fish prayers

Our younger children made fish refrigerator magnets and our olders made bookmarks to help remind them to pray the fish way. (Yes, along the way we practiced our fish faces, fish sounds and fish tales!)

Here is what we shared this week with our kids (and our leaders and parents loved it, too.)

F=Faith
Pray for faith. The disciples prayed for Jesus to increase their faith and we can learn from their example. We talked with HiSKidZ about how the world can chisel away at their faith, so we need to pray that God increases our faith and the faith of our friends.

I=Integrity
First we had to explain integrity. Our simple definition “doing the right things for the right reasons” helped kids to understand that they could pray to be honest, sincere, helpful, kind, forgiving, generous and more. Since we have used virtue based curriculum in the past they understood praying that the words adhered to our walls would be adhered to our hearts.

S=Salvation
As we talked we found that most of our kids were not praying for people to get saved. It didn’t take long to realize that prayers for people to “be saved” were most definitely in God’s will, and we became excited to see what God will be doing as we begin to pray for our family, friends and classmates to know Jesus as their Savior.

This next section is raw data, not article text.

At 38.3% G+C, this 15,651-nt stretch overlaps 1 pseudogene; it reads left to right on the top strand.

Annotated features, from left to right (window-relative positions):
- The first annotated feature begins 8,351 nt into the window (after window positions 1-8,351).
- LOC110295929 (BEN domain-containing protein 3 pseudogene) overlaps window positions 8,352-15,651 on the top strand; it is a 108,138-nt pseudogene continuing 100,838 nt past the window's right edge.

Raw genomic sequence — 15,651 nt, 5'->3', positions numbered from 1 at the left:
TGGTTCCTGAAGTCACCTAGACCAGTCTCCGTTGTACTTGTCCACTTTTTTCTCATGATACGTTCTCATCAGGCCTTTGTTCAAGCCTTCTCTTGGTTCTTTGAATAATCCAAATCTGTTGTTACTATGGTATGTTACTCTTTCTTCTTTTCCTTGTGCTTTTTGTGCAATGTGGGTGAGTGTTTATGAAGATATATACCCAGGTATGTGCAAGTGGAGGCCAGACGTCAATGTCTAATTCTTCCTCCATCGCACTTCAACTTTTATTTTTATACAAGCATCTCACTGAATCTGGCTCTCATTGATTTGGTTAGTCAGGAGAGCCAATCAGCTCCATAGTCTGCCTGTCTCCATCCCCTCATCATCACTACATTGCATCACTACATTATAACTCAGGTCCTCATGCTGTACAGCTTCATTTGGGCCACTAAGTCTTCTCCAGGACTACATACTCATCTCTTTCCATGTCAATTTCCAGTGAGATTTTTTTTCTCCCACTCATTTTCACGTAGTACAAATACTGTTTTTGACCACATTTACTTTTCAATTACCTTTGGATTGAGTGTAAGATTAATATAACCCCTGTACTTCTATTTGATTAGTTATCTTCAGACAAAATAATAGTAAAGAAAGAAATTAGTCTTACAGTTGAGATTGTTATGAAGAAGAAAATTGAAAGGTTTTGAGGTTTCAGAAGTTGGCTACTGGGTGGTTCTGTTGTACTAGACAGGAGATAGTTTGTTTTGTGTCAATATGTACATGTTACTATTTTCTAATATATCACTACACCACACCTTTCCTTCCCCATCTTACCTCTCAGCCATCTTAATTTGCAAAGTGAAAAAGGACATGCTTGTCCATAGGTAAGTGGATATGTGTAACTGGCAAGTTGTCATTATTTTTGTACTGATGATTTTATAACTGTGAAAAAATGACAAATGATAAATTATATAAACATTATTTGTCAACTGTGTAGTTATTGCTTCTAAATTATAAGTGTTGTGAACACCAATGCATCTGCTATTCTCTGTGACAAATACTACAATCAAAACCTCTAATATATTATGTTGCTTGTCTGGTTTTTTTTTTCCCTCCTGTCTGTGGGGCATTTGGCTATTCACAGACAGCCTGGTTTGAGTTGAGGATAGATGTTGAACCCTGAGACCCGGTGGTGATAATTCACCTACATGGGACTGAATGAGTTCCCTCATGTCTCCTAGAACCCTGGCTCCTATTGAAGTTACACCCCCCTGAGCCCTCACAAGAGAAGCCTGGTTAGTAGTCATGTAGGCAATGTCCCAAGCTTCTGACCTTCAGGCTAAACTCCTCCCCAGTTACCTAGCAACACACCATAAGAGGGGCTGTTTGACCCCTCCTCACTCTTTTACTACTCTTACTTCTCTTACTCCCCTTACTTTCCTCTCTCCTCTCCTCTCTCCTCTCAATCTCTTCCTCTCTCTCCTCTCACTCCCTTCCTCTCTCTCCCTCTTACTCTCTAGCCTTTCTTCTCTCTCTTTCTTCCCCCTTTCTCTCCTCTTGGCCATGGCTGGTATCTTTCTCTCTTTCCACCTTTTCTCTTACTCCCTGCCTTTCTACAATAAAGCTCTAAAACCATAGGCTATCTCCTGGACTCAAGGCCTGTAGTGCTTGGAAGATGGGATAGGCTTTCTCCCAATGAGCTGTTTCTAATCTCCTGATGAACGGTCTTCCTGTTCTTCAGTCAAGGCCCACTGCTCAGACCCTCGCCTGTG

H=Holiness
HiSKidZ define holiness as “being set apart for God.” Again when asked, most realized they had never considered praying for their life to be set apart for God. Our older kids even concluded that one of the reasons many kids grow up and don’t follow God could be that there weren’t enough prayers being prayed for them to be set apart for their whole life.

Just as a fish can swim deep down into the water, HiSKidZ and their leaders went home this week with a new tool and plan to help them go deeper in their relationship with their Savior and Friend, Jesus.

Jump Start with Job Descriptions

08-18-14 Jump Start

Whether you are making out job descriptions or looking through them to find a place to serve, Andy Partington’s insight on children’s ministry job descriptions is a great resource. Read on to learn more. . .

All good things begin with a plan. Filling a spot in children’s ministry is no exception. Here are some tips to help you create a super job description for your ministry that will help you define, explain, and ultimately sell this job to the right person.

Here’s the Hook

Every story I’ve ever loved hooked me from the beginning line. In your job description start out with a brief introduction that really speaks to what the job is about. The truly passionate volunteer will read this brief, paragraph long opening and want to read more.
Let’s say you need a Game leader for Kid’s Church. Your introductory paragraph should definitely mention phrases like “opportunities to play with kids”, “stir excitement and light hearted competition”, or “helping kinetic learners to grasp the lesson with both hands.” (It’s an active job. Use lots of action words!)
A good hook will help you to reel them in with the rest of the facts. The introduction is also the place to lay out the ground work for all the detail stuff to follow.

Benefits

“You mean, I get something for volunteering?”